/ News / A Musical Family: Alice Chalifoux Rideout and Jeanne Chalifoux

Harpists Alice Chalifoux Rideout and Jeanne Chalifoux continued a tradition established by the legendary Carlos Salzedo

Alice ChalifouxLike a physical trait, musical talent is often passed on, and one need not look far to find family members who have passed through Curtis’s halls.  An early example of one such lineage can be traced from Alice Chalifoux Rideout (Harp ’34) to her niece Jeanne Chalifoux (Harp ’52), both of whom studied at Curtis under world renowned harpist Carlos Salzedo.  Salzedo, a founding faculty member at Curtis, was not only an accomplished musician, but widely regarded as having raised the harp to a virtuosic level through his innovative compositions and technique. Both Chalifoux women embraced, and later espoused, the Salzedo methodologies they learned at Curtis, expanding upon his approaches to pedal and finger markings, posture, hand gestures, finger technique, phrasing, and tone. 

Alice, who attended Curtis from 1928 to 1934, was one of Salzedo’s earliest and most gifted students.  Born in Birmingham, Alabama in 1908, she was initially taught the harp by her mother before her acceptance, at age 19, to study under Salzedo. After six years at Curtis that saw her perform with orchestras in New York, Boston, and Philadelphia, Chalifoux joined the Cleveland Orchestra as its principal harpist (and only female member for many years). She held this position for the next 43 years, performing under such conductors as George Szell, Pierre Boulez, and Lorin Maazel. Chalifoux came to be particularly regarded for her orchestral technique, the building blocks of which she learned while Salzedo’s student at Curtis.

Jeanne Chalifoux (foreground) with Isabelle Vengerova and Mary Louise Curtis BokJeanne, following in her aunt’s footsteps, showed an early interest and promise on the harp.  At a young age she was sent her to live and study with Alice until she herself was accepted to Curtis in 1946. As a student of Salzedo, Jeanne benefited not only from his teaching, but from the opportunity to take time away from her academic studies to tour the country and play with such groups as the Angelaires and the Salzedo Concert Ensemble. After her graduation in 1952, Jeanne married and became a teacher while she raised her young family. Though she still periodically performed with various orchestras and with her aunt, she focused her career on teaching, and universities such as the Catholic University of America, American University, and the Peabody Conservatory of the Johns Hopkins University counted her among their faculty.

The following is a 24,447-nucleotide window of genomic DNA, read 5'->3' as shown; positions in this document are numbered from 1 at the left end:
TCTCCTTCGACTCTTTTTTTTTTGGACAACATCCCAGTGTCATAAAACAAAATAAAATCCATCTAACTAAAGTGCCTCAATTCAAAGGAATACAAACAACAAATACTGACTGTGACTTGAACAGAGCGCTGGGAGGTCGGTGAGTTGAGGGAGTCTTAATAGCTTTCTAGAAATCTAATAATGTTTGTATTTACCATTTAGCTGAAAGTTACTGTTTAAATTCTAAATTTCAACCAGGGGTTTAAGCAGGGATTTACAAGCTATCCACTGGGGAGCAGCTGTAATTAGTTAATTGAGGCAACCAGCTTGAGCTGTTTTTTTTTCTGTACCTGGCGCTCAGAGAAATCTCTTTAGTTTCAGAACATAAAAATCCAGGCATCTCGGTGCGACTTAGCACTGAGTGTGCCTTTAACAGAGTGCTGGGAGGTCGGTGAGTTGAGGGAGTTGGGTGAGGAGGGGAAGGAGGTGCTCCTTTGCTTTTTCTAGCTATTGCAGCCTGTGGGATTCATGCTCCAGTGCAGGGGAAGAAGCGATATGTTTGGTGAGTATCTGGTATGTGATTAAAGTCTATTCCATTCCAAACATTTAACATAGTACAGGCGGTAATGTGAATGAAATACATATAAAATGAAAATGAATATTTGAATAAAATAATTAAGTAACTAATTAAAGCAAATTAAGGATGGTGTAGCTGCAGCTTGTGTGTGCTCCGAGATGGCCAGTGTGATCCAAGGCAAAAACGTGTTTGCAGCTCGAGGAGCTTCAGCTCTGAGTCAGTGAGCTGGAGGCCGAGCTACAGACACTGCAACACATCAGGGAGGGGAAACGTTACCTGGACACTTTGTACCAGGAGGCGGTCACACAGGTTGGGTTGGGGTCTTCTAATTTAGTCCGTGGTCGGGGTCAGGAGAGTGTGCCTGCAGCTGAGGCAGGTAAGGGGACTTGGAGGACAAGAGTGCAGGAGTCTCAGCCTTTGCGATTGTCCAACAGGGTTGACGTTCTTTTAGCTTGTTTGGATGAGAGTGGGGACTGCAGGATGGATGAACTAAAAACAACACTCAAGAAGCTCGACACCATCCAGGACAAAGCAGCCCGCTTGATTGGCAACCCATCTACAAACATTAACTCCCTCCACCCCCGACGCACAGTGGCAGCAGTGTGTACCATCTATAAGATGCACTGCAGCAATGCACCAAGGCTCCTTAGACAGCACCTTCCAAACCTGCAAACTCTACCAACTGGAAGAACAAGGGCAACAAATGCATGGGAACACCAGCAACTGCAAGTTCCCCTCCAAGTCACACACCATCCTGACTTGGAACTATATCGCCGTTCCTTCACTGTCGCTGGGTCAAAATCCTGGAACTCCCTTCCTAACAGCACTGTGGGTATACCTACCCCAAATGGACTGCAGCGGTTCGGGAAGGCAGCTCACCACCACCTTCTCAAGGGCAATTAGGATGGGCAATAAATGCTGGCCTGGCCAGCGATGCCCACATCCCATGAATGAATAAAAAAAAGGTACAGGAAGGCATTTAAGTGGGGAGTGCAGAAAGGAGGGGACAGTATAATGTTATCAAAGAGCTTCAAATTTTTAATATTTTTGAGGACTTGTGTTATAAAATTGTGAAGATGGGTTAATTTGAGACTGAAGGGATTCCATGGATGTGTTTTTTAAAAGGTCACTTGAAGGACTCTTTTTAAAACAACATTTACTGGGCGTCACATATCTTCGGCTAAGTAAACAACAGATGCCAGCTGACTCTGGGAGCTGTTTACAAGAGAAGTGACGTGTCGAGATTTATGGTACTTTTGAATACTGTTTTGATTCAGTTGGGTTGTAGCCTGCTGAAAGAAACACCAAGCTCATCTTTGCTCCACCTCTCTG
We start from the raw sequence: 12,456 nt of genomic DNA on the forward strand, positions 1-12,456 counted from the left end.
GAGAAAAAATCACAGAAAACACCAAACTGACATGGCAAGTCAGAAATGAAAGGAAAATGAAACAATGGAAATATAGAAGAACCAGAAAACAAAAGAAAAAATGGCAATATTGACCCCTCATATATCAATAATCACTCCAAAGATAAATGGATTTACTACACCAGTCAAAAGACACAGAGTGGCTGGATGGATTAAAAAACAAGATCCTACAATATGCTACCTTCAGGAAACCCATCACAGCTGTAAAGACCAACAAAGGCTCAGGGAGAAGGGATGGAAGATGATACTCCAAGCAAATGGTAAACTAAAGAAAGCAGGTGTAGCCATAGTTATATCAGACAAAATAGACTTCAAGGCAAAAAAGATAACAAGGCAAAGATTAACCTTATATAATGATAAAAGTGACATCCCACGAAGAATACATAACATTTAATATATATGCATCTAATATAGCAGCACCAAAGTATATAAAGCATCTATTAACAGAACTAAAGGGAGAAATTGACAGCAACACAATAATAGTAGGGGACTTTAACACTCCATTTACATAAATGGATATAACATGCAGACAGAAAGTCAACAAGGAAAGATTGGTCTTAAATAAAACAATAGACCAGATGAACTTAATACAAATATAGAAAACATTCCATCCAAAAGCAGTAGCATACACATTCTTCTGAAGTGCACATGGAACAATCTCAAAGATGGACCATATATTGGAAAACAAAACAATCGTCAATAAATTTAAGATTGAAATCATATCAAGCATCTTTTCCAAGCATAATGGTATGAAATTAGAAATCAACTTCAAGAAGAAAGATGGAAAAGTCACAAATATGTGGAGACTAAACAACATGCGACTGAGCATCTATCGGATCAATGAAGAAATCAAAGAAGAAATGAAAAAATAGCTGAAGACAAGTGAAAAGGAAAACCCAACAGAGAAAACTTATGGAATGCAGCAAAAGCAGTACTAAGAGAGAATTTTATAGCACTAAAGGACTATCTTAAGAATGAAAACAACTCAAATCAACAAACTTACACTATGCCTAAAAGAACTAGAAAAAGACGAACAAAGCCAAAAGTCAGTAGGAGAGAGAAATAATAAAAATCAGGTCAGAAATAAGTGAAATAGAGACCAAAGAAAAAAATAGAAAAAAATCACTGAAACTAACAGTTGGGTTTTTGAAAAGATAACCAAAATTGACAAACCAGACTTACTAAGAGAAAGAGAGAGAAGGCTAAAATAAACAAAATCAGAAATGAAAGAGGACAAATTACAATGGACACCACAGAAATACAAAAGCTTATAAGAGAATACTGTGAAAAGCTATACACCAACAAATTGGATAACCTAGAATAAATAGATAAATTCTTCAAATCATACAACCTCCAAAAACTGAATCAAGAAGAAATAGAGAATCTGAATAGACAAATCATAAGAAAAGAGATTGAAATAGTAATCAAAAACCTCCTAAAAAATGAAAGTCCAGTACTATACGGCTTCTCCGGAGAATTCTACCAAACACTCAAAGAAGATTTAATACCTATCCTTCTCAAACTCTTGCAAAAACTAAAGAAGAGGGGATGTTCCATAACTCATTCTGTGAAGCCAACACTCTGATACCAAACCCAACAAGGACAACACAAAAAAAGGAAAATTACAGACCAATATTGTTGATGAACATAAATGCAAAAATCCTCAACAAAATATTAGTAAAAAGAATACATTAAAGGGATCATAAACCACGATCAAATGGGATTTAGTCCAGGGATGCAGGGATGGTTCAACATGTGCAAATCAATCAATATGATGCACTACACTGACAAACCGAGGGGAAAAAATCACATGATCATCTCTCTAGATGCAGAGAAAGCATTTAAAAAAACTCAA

Although Alice and Jeanne studied at Curtis years apart, both were fortunate to have the opportunity to learn from Salzedo. In addition to their studies at Curtis, both attended his annual summer harp colony in Camden, Maine. Founded in 1929, the harp colony (open to any harp student upon acceptance) allowed Salzedo and his instructors the freedom to teach in a less structured, though no less rigorous, environment. After their respective graduations both women returned annually to the colony as teachers, becoming close personal friends of their mentor and former teacher. Salzedo died in 1961, posthumously appointing Alice as his successor to head the colony. With Jeanne serving as co-director, Alice remained in charge until the colony’s closure in 2001.

Through the strength of their familial and professional relationship, Alice and Jeanne Chalifoux effortlessly bridged their generational gap, excelled on their chosen instrument, and introduced a new generation of harpists to the methods of their revered teacher. Although Alice passed away in 2008, followed by Jeanne earlier this year, their dedication to their chosen art continues to influence and inspire the next generation of great harpists.

 

Kristina Wilson, archivist

For more information on Curtis history, visit the Curtis Archives.